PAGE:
To be sure, we need national security and foreign policy expertise more than ever, and our political leaders should be influenced in different ways by both expert and public opinion. We should not careen to the other extreme and conduct foreign policy by referendum. We saw what happened with Brexit. Voters elect their representatives for their reasoned judgment, not as mere conduits. This is in part so voters needn’t be broadly informed about highly complicated or technical issues like the destabilizing effects of antisatellite missile systems or the pros and cons of a nuclear no-first-use policy. But too often, policymakers use that relative ignorance as an excuse to insulate themselves from the more general preferences of the public they’re meant to serve.

Meanwhile, an ardent commitment to bipartisanship has given us: the vote to authorize the Iraq War, the stubborn and costly refusal to leave Afghanistan until it shares our values and form of government, and the diplomatic and political isolation of North Korea, which created the conditions for it to become a nuclear-armed country.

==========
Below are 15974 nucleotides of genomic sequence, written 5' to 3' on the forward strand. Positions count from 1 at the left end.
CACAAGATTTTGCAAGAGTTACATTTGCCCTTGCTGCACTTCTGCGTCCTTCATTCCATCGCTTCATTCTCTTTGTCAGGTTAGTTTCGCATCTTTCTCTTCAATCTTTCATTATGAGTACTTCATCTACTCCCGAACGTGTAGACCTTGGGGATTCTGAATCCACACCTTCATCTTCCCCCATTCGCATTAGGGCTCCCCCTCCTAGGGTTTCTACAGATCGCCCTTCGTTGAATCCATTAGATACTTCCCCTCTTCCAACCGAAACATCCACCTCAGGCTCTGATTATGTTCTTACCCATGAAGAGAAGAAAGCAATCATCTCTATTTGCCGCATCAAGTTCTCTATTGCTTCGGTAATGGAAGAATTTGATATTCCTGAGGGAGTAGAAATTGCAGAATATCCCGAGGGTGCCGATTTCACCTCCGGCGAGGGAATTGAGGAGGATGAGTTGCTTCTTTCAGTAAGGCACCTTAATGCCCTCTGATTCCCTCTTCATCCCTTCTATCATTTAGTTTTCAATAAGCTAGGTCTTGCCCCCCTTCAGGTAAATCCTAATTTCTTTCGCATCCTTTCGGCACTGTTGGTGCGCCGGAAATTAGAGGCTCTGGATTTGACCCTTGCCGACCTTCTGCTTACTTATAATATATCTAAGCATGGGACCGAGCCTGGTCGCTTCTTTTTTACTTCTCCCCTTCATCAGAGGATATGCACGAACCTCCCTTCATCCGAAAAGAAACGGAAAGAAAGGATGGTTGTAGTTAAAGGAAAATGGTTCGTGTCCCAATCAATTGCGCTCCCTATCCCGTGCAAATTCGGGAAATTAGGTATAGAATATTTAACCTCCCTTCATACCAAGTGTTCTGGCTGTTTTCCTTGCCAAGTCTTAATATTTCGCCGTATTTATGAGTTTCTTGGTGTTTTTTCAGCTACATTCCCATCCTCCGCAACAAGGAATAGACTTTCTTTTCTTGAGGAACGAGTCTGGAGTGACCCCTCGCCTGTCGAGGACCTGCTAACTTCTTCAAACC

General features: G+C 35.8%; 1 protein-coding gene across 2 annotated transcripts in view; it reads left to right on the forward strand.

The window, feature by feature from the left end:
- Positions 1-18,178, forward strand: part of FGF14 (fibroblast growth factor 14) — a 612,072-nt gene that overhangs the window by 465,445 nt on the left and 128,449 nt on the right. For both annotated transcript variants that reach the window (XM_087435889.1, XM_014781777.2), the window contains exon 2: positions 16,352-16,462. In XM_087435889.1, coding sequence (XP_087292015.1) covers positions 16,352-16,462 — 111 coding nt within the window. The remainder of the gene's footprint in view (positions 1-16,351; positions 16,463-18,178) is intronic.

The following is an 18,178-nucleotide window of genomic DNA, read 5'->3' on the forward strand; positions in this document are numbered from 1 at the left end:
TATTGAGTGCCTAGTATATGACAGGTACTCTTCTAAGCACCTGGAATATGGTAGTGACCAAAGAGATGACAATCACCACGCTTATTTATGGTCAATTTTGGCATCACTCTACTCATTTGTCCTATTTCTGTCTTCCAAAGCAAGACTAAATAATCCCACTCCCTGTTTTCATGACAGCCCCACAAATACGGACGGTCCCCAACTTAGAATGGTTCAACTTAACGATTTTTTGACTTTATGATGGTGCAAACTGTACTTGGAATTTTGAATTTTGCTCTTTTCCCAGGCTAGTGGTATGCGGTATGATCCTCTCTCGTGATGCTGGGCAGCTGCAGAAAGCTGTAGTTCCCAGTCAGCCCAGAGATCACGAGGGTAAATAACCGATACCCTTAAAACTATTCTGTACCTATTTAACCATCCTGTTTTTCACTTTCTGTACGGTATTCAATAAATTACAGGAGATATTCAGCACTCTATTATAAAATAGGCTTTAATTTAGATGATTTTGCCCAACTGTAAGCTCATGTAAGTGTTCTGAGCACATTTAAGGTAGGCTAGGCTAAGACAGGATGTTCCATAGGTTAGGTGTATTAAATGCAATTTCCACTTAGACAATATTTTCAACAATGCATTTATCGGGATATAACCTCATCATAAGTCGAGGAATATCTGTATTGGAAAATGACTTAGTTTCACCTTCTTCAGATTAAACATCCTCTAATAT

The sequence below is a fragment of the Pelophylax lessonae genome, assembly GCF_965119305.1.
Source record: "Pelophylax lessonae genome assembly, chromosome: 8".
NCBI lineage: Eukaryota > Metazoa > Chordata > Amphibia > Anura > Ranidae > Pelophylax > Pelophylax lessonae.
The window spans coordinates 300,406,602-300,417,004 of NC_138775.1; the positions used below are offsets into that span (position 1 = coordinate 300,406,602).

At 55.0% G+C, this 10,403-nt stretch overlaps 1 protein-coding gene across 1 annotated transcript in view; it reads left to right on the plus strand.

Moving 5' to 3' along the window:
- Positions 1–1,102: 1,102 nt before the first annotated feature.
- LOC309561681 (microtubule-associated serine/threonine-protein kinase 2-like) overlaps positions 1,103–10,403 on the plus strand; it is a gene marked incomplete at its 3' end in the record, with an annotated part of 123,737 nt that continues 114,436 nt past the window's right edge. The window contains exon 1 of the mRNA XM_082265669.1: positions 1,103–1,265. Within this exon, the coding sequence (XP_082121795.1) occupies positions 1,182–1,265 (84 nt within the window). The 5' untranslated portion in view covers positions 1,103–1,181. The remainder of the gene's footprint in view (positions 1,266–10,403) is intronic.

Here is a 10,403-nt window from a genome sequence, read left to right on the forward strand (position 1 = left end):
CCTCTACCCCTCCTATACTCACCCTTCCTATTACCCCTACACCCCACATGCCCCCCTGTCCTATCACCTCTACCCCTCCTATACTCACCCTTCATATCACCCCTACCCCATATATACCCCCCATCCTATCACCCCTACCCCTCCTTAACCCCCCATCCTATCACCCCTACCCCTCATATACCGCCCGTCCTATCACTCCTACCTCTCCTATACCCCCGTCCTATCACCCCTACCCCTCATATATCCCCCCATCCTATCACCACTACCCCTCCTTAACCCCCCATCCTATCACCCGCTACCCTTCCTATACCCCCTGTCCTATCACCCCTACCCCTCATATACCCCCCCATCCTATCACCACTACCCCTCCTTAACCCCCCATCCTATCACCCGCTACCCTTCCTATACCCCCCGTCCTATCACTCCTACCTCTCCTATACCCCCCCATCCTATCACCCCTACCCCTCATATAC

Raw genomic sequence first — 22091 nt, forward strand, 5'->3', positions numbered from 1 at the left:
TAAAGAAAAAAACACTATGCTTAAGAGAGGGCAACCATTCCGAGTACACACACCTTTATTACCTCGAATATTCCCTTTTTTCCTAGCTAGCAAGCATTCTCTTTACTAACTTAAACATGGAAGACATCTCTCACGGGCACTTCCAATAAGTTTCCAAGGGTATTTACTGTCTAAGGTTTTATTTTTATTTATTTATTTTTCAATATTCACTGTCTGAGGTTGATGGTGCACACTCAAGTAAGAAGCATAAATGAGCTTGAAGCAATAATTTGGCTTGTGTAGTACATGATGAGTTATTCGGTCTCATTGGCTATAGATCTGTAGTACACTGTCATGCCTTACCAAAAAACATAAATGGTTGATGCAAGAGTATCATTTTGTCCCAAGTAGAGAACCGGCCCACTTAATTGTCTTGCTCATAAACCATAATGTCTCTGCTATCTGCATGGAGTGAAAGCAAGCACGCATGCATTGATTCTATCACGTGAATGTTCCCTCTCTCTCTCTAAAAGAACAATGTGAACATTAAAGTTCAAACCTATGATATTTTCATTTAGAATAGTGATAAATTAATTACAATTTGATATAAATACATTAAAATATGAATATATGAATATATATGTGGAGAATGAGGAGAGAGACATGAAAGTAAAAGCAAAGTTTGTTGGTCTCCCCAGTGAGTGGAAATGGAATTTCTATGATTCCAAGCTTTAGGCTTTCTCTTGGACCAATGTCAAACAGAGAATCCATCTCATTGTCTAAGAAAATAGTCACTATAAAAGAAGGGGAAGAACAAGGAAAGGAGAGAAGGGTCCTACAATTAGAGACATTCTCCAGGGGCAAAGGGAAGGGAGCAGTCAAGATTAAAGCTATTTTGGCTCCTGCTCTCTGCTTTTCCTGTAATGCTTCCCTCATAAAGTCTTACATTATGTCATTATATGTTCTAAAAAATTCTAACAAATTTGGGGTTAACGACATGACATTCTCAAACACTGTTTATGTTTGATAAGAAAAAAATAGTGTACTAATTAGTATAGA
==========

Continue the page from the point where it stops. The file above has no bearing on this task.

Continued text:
In 1948, after bowing out of a bid to defeat Democratic President Harry Truman, Sen. Arthur Vandenberg (R-Mich.) declared, “We must stop politics at the water’s edge.” In other words, we should confine our disagreements to domestic policy and project unity to our foreign friends and foes. But that unity was merely a product of the geopolitical realities at the dawn of the Cold War. More often, an elite consensus feeds stale policy, allows bad ideas to go unchallenged and narrows the range of new proposals welcomed as legitimate. There’s a word that describes a politically powerful person making a high-minded exhortation to “stop politics.” That word is not “democracy.”

There is no tradition of — nor enduring allegiance to — bipartisan consensus in America’s international relations. Nor should there be.